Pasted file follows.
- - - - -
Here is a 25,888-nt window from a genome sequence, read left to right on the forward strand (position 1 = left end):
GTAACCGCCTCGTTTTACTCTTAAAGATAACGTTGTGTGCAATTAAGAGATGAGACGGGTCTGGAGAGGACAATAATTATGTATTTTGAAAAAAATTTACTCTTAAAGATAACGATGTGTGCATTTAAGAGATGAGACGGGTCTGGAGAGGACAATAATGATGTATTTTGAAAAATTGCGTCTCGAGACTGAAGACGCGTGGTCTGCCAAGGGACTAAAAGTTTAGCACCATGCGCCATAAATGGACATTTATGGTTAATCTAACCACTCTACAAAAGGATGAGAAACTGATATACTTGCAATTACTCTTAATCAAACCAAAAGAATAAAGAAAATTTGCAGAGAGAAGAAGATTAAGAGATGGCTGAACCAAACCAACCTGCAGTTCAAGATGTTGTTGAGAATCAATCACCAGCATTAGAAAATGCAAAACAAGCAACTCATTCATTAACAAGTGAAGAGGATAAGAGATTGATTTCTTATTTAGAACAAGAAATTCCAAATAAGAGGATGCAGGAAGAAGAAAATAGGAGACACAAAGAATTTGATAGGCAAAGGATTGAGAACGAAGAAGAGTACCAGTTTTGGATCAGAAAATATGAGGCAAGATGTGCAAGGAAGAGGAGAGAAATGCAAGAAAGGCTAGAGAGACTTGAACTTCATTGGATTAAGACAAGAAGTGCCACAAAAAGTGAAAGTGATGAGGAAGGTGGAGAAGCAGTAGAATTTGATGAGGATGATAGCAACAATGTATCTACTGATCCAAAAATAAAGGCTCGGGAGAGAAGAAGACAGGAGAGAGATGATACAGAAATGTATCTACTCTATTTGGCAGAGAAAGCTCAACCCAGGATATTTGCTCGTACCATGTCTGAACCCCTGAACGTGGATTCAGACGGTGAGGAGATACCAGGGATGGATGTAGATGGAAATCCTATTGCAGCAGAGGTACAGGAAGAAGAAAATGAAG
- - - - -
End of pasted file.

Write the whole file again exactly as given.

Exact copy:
Here is a 25,888-nt window from a genome sequence, read left to right on the forward strand (position 1 = left end):
GTAACCGCCTCGTTTTACTCTTAAAGATAACGTTGTGTGCAATTAAGAGATGAGACGGGTCTGGAGAGGACAATAATTATGTATTTTGAAAAAAATTTACTCTTAAAGATAACGATGTGTGCATTTAAGAGATGAGACGGGTCTGGAGAGGACAATAATGATGTATTTTGAAAAATTGCGTCTCGAGACTGAAGACGCGTGGTCTGCCAAGGGACTAAAAGTTTAGCACCATGCGCCATAAATGGACATTTATGGTTAATCTAACCACTCTACAAAAGGATGAGAAACTGATATACTTGCAATTACTCTTAATCAAACCAAAAGAATAAAGAAAATTTGCAGAGAGAAGAAGATTAAGAGATGGCTGAACCAAACCAACCTGCAGTTCAAGATGTTGTTGAGAATCAATCACCAGCATTAGAAAATGCAAAACAAGCAACTCATTCATTAACAAGTGAAGAGGATAAGAGATTGATTTCTTATTTAGAACAAGAAATTCCAAATAAGAGGATGCAGGAAGAAGAAAATAGGAGACACAAAGAATTTGATAGGCAAAGGATTGAGAACGAAGAAGAGTACCAGTTTTGGATCAGAAAATATGAGGCAAGATGTGCAAGGAAGAGGAGAGAAATGCAAGAAAGGCTAGAGAGACTTGAACTTCATTGGATTAAGACAAGAAGTGCCACAAAAAGTGAAAGTGATGAGGAAGGTGGAGAAGCAGTAGAATTTGATGAGGATGATAGCAACAATGTATCTACTGATCCAAAAATAAAGGCTCGGGAGAGAAGAAGACAGGAGAGAGATGATACAGAAATGTATCTACTCTATTTGGCAGAGAAAGCTCAACCCAGGATATTTGCTCGTACCATGTCTGAACCCCTGAACGTGGATTCAGACGGTGAGGAGATACCAGGGATGGATGTAGATGGAAATCCTATTGCAGCAGAGGTACAGGAAGAAGAAAATGAAG